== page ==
In April 2010, Bank of America said ENOUGH. Enough with this losing of money business. We want to know what it's like to have a quarter in which we actually make a little-- wouldn't that be something? As this was a very lofty goal for the firm, the higher-ups knew they had to get serious-- really focus and hone in an on plan of action. First, they gave their new (money-making) mission a special codename: Project New BAC. Then, 44 executives "fanned out around the company to ask employees low- and high-level for ideas on how BofA [could]...reduce expenses." As we now know, what they came up with re: the reduction of expenses was that 30,000 people should be fired and over the last year, exactly that has happened. And even though a whole bunch of senior people have quit, which has helped the bottom line a bit, it hasn't been enough for meddlesome investors to put a sock in it re: "reining in expenses" and "profit outlook" in general. So, a couple things are going to happen: 1. A whole bunch of well-paid* bankers are going to be escorted out of the building and 2. In order to pick up the slack left, clusters of junior bankers are going to put in a van which will drop them off in whatever division needs them most at the time. The Charlotte, N.C., company is planning about 2,000 staff cuts in its investment banking, commercial banking and non-U.S. wealth-management units, said people familiar with the situation. Those operations were vastly expanded with Bank of America's 2009 purchase of Merrill Lynch & Co. The reductions are significant because of whom they target: the high-earning employees whose efforts helped Merrill Lynch account for the bulk of Bank of America's profit since the financial crisis. The cuts come on top of a plan announced last year that will see Bank of America eliminate 30,000 jobs over three years in its consumer banking divisions...The No. 2 U.S. bank by assets already is facing a wave of high-profile defections in its institutional businesses, such as investment banking, amid Wall Street's annual post-bonus job-hopping season. The upheaval comes as investors are pressuring banks to rein in expenses without giving ground competitively. Despite a 46% rise this year, Bank of America shares have lost a third of their value in the past year, amid questions about the industry's profit outlook. Cutbacks aren't Bank of America's only response to surging costs. The bank is loath to cut too deeply in businesses, such as the fixed-income trading operation, that are showing improvement and highly competitive. One structural shift being planned will pool junior investment-banking employees across different industry sectors so the younger bankers can be routed to whatever area is most in demand at that moment, said people familiar with the situation. Proponents say that move will help younger workers gain more experience, while others say it will detract from the bank's service to clients. BofA To Cut From Elite Ranks [WSJ] *For BofA.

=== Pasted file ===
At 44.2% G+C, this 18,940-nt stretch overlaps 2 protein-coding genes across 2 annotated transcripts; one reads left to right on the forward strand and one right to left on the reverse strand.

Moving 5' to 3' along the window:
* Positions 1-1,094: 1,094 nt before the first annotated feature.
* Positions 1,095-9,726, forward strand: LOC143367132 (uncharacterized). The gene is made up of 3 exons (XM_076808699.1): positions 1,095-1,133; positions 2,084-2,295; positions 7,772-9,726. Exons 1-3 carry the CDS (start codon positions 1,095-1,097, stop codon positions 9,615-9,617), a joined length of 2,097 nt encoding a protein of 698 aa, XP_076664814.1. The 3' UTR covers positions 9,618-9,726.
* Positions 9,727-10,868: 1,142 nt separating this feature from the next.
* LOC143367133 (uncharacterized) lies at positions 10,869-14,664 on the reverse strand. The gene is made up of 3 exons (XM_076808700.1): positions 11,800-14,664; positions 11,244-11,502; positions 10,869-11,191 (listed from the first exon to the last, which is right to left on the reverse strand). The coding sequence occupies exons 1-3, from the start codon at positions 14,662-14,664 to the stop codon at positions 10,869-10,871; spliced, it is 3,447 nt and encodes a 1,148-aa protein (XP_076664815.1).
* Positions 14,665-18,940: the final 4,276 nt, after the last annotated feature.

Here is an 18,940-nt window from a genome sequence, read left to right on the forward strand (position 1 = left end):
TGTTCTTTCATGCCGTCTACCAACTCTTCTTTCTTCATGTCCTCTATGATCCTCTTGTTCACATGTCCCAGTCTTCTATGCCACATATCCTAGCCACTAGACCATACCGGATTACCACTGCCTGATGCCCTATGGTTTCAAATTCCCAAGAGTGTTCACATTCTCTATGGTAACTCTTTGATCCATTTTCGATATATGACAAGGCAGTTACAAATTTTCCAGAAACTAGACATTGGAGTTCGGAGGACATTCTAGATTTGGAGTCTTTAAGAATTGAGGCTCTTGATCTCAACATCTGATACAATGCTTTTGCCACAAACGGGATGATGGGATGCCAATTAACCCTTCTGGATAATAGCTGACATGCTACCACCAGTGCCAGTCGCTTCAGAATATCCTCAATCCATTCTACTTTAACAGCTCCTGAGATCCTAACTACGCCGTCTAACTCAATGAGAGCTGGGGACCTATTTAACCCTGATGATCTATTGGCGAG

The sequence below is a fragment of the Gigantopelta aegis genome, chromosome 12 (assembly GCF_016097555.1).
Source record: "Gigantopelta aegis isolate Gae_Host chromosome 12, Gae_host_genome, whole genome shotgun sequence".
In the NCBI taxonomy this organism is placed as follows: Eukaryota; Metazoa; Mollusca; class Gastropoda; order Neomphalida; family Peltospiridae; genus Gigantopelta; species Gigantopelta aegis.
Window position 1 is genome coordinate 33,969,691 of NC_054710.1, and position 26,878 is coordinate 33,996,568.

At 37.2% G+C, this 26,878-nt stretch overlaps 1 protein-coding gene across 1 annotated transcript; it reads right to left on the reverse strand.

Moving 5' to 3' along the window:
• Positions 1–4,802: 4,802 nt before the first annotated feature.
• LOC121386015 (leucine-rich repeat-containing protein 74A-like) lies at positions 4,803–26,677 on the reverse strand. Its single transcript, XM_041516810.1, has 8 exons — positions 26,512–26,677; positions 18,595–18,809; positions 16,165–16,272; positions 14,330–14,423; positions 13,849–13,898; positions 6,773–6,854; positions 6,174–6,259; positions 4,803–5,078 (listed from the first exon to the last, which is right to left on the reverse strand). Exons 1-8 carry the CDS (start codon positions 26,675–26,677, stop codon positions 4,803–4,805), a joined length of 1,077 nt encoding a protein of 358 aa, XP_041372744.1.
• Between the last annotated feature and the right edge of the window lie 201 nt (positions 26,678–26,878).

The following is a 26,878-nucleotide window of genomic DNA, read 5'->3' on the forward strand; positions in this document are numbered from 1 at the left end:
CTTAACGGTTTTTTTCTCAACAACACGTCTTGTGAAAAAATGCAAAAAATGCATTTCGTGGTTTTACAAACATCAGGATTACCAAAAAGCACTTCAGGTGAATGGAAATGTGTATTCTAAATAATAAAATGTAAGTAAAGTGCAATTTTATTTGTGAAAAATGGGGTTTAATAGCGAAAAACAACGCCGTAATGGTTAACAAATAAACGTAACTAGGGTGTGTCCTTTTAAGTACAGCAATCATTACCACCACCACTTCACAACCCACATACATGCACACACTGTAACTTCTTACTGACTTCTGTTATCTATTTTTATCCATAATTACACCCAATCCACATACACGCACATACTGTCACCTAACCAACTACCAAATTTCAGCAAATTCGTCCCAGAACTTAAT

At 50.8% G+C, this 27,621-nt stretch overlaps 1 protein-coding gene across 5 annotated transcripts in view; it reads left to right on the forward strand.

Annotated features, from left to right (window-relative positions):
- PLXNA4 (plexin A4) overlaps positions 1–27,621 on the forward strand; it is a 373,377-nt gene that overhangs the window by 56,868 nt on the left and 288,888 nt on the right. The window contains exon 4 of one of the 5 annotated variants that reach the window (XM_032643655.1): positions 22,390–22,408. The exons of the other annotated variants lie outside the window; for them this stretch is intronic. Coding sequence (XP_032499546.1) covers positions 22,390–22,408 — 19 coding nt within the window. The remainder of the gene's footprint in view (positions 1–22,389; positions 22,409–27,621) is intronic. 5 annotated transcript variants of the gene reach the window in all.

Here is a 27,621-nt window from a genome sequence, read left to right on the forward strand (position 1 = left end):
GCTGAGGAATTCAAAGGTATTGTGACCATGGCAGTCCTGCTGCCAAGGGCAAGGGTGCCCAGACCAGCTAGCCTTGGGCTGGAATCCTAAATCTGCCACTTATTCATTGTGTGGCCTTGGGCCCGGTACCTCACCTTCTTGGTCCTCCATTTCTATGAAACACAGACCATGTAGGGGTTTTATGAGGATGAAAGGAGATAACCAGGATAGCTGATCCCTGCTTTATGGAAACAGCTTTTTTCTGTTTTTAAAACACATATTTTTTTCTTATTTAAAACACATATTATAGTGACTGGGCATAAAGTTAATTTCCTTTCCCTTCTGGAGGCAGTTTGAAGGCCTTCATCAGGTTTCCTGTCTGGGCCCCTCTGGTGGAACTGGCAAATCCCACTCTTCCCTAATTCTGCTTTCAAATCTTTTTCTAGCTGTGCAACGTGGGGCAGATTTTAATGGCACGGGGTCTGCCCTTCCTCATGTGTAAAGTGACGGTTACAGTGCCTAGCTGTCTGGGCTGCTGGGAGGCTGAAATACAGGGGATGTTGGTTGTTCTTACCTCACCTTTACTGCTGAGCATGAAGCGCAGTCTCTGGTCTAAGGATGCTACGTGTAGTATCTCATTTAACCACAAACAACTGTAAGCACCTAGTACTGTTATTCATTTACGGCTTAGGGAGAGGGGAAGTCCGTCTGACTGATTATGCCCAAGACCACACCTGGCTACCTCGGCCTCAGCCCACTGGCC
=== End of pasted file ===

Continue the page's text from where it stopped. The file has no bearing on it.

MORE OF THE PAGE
Layoffs Watch '12: Bank Of America

On the one hand, Brian Moynihan et al plan to cut staff next month, which hurts. On the other, they've been firing off warning signals that employees may want to explore their options elsewhere, so that's nice. "Ahead of expected cuts at the House of Moynihan in the Apr-May timeframe, a lot of juniors are being pulled into conference rooms and told it might be in their interest to "reach out and have a chat" with other groups. Reshuffling and reallocation are well underway. No rhyme or reason as far as we can tell regarding why some analysts and associates are being nudged and others aren't (some top bucketed guys got nudged, and some bottom feeders got nudged as well)."